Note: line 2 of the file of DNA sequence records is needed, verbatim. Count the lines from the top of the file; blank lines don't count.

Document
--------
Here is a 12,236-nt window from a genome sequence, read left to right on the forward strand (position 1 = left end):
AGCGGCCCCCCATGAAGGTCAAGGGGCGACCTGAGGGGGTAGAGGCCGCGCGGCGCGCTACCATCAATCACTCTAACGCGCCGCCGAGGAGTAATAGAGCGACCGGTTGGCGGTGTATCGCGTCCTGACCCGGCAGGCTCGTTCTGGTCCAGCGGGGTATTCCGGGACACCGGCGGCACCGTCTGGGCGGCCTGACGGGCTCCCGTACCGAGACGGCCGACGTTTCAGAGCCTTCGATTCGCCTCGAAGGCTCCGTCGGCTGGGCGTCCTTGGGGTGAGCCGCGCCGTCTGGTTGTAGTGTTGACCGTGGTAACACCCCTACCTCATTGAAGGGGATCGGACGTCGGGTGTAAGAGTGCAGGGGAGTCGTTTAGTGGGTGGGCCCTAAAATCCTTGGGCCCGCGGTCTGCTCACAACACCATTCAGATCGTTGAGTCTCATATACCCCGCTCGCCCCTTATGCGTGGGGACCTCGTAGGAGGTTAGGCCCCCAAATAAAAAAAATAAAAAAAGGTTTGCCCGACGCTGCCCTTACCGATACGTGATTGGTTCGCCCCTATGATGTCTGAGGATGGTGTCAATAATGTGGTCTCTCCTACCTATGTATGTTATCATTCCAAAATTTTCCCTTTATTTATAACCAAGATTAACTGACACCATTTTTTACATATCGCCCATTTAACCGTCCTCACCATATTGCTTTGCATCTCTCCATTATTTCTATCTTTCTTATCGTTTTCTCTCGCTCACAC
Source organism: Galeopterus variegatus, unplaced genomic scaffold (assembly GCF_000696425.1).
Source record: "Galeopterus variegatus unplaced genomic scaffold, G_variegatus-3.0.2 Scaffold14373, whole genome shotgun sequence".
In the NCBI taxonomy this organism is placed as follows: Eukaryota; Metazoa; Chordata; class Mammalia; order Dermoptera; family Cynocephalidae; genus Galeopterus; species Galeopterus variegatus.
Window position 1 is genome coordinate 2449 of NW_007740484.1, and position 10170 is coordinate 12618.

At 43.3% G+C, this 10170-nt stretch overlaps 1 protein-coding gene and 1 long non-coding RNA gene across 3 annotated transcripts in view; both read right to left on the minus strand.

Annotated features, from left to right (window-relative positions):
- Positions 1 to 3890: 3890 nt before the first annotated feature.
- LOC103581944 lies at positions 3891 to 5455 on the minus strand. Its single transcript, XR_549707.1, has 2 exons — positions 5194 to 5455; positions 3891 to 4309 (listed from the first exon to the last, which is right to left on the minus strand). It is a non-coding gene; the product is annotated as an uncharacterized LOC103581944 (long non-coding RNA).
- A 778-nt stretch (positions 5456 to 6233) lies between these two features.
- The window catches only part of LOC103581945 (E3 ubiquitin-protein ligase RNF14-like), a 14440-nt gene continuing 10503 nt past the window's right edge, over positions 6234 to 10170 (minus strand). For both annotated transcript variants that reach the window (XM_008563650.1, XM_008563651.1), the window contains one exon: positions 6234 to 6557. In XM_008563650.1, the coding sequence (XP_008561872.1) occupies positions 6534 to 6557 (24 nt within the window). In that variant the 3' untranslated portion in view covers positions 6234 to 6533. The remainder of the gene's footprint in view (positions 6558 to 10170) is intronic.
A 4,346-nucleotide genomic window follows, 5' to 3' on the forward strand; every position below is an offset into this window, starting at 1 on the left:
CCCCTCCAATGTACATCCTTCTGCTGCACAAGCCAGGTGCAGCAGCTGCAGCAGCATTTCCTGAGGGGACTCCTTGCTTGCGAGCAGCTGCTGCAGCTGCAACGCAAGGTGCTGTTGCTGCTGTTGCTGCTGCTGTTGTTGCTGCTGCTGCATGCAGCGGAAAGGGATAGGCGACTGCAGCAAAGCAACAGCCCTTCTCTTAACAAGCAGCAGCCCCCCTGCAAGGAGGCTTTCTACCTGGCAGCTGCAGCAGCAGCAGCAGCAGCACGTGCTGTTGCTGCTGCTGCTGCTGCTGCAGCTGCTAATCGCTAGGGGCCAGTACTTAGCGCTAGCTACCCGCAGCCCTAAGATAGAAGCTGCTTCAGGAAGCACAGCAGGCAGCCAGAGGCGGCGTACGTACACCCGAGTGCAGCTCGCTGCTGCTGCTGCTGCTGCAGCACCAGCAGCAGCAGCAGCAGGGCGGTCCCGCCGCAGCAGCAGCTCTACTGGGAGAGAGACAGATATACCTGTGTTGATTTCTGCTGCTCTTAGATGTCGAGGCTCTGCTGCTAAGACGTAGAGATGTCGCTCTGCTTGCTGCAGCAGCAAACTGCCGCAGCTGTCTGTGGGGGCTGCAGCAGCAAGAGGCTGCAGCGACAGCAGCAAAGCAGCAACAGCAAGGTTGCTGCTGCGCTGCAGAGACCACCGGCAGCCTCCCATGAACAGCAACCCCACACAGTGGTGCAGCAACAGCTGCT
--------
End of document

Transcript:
AGCGGCCCCCCATGAAGGTCAAGGGGCGACCTGAGGGGGTAGAGGCCGCGCGGCGCGCTACCATCAATCACTCTAACGCGCCGCCGAGGAGTAATAGAGCGACCGGTTGGCGGTGTATCGCGTCCTGACCCGGCAGGCTCGTTCTGGTCCAGCGGGGTATTCCGGGACACCGGCGGCACCGTCTGGGCGGCCTGACGGGCTCCCGTACCGAGACGGCCGACGTTTCAGAGCCTTCGATTCGCCTCGAAGGCTCCGTCGGCTGGGCGTCCTTGGGGTGAGCCGCGCCGTCTGGTTGTAGTGTTGACCGTGGTAACACCCCTACCTCATTGAAGGGGATCGGACGTCGGGTGTAAGAGTGCAGGGGAGTCGTTTAGTGGGTGGGCCCTAAAATCCTTGGGCCCGCGGTCTGCTCACAACACCATTCAGATCGTTGAGTCTCATATACCCCGCTCGCCCCTTATGCGTGGGGACCTCGTAGGAGGTTAGGCCCCCAAATAAAAAAAATAAAAAAAGGTTTGCCCGACGCTGCCCTTACCGATACGTGATTGGTTCGCCCCTATGATGTCTGAGGATGGTGTCAATAATGTGGTCTCTCCTACCTATGTATGTTATCATTCCAAAATTTTCCCTTTATTTATAACCAAGATTAACTGACACCATTTTTTACATATCGCCCATTTAACCGTCCTCACCATATTGCTTTGCATCTCTCCATTATTTCTATCTTTCTTATCGTTTTCTCTCGCTCACAC